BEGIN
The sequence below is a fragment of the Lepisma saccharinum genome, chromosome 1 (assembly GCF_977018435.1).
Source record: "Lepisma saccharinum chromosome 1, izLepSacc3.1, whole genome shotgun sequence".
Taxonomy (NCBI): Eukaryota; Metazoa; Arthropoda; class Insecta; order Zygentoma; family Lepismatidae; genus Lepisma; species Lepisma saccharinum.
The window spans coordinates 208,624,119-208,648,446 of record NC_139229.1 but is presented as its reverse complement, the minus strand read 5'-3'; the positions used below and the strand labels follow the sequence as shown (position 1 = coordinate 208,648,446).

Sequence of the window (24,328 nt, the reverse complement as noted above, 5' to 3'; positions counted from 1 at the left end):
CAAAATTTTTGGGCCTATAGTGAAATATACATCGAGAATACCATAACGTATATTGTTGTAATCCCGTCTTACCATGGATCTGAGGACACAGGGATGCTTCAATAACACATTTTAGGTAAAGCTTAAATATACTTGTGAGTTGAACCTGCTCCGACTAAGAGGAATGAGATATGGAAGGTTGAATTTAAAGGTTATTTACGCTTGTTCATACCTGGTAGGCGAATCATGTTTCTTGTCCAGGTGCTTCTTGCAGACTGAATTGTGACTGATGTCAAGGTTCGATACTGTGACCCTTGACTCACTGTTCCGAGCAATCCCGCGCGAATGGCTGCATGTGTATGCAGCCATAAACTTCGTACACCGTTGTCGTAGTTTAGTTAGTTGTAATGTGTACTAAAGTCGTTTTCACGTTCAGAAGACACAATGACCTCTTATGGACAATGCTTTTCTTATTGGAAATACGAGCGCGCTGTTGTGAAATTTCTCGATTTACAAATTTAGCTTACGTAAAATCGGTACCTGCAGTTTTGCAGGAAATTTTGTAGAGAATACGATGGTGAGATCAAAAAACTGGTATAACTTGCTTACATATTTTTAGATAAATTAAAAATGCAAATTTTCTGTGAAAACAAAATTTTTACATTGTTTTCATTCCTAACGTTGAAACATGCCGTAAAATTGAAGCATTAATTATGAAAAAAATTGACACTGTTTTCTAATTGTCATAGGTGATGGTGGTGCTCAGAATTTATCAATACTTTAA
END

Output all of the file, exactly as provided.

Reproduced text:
The sequence below is a fragment of the Lepisma saccharinum genome, chromosome 1 (assembly GCF_977018435.1).
Source record: "Lepisma saccharinum chromosome 1, izLepSacc3.1, whole genome shotgun sequence".
Taxonomy (NCBI): Eukaryota; Metazoa; Arthropoda; class Insecta; order Zygentoma; family Lepismatidae; genus Lepisma; species Lepisma saccharinum.
The window spans coordinates 208,624,119-208,648,446 of record NC_139229.1 but is presented as its reverse complement, the minus strand read 5'-3'; the positions used below and the strand labels follow the sequence as shown (position 1 = coordinate 208,648,446).

Sequence of the window (24,328 nt, the reverse complement as noted above, 5' to 3'; positions counted from 1 at the left end):
CAAAATTTTTGGGCCTATAGTGAAATATACATCGAGAATACCATAACGTATATTGTTGTAATCCCGTCTTACCATGGATCTGAGGACACAGGGATGCTTCAATAACACATTTTAGGTAAAGCTTAAATATACTTGTGAGTTGAACCTGCTCCGACTAAGAGGAATGAGATATGGAAGGTTGAATTTAAAGGTTATTTACGCTTGTTCATACCTGGTAGGCGAATCATGTTTCTTGTCCAGGTGCTTCTTGCAGACTGAATTGTGACTGATGTCAAGGTTCGATACTGTGACCCTTGACTCACTGTTCCGAGCAATCCCGCGCGAATGGCTGCATGTGTATGCAGCCATAAACTTCGTACACCGTTGTCGTAGTTTAGTTAGTTGTAATGTGTACTAAAGTCGTTTTCACGTTCAGAAGACACAATGACCTCTTATGGACAATGCTTTTCTTATTGGAAATACGAGCGCGCTGTTGTGAAATTTCTCGATTTACAAATTTAGCTTACGTAAAATCGGTACCTGCAGTTTTGCAGGAAATTTTGTAGAGAATACGATGGTGAGATCAAAAAACTGGTATAACTTGCTTACATATTTTTAGATAAATTAAAAATGCAAATTTTCTGTGAAAACAAAATTTTTACATTGTTTTCATTCCTAACGTTGAAACATGCCGTAAAATTGAAGCATTAATTATGAAAAAAATTGACACTGTTTTCTAATTGTCATAGGTGATGGTGGTGCTCAGAATTTATCAATACTTTAA